World Famous Hunts

Experience hunting in the remote vastness of the Northwest Territories, where free-roaming game far outnumbers the human population. The north offers a wide variety of trophy hunting species, such as Alphine sheep, goats, moose, bison, and every big game hunter's ultimate trophy - the polar bear. This is a wilderness of memorable hunts with guiding available through some of the world's most experienced outfitters.

Hunting and Trapping Regulations

Hunting, fishing and trapping in the NWT is regulated by the Department of Environment and Natural Resources. All residents, and non-residents require a licence to hunt, fish and trap in the NWT. Requirments for the licences can be found in the following summaries of the NWT Hunting, Sport Fishing, and Trapping Regulations. All hunters require a licence to hunt caribou, wood bison, polar bear, muskox, or any other animal not being hunted for food, unless they are beneficiaries of a land claim specifically exempting them from requiring a licence. The hunting rights of Aboriginal people in the NWT are based on traditional use and are different from those of other hunters. Hunting by many Aboriginal people is controlled by Land Claim Agreements. Hunting by others may also be affected by Land Claim Agreements.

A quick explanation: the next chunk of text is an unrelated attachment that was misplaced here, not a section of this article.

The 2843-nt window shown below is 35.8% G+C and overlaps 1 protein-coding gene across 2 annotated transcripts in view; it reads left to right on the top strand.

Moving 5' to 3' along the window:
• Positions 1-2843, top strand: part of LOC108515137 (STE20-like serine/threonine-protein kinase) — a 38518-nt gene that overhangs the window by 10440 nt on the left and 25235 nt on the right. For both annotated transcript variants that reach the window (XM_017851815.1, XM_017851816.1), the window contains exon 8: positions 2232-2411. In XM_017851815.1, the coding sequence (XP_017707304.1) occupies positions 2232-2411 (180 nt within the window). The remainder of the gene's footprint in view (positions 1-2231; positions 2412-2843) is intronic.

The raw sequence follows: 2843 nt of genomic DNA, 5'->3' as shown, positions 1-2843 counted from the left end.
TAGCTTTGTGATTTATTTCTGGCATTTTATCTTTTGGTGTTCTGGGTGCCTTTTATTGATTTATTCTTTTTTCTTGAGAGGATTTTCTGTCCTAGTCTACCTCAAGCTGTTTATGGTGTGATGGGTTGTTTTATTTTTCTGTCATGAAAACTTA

Please visit the website for more information about hunting regulations.

Big Game Animal Species near Yellowknife

Moose — Moose are the largest members of the deer family with huge distinctive antlers. They can weigh up to 680 kilograms (1,500 pounds). They are solitary animals that scare easily and will dart into the forests. An estimated 20,000 moose live throughout the NWT within and beyond the treeline. They can be found in the Yellowknife area during the late winter months.

Grizzly Bear — Grizzlies are now confined to the northern regions of the NWT barrens and in the Mackenzie Mountains. Some 3,500 grizzly bears live in the NWT, with the largest concentration in the Mackenzie Mountains.

Wolf — Wolves are plentiful in the NWT making their living as the main animal predator of the caribou. They travel with the herds, working in packs to bring down calves or take advantage of injured or sick animals. Hunters will spot and track them by following the caribou herds in the spring.

Wood Bison — Wood bison are the larger cousins of plains bison, native to northern Canada. Male wood bison stand 1.8 m (6 feet) and can weigh up to 1000 kg (2200 lbs). They are to be found in or near the Bison Sactuaries on the Mackenzie Highway leading to Yellowknife, and are often spotted on the side of the highway where they can escape from the wolve and insects.

Small Game Hunting

You must have a hunting licence to hunt small game. Abundant small game, including waterfowl (ducks, grouse/ptarmigan, geese) and small mammals (rabbit) can be found in the Yellowknife area.


Non-residents and non-resident aliens require an outfitter to hunt big game. Outfitters provide licenced guides for the hunters they serve. Seasoned hunting experts are available to assist with your hunting plans and will arrange every detail, from licence, to transportation, to location, to lodging.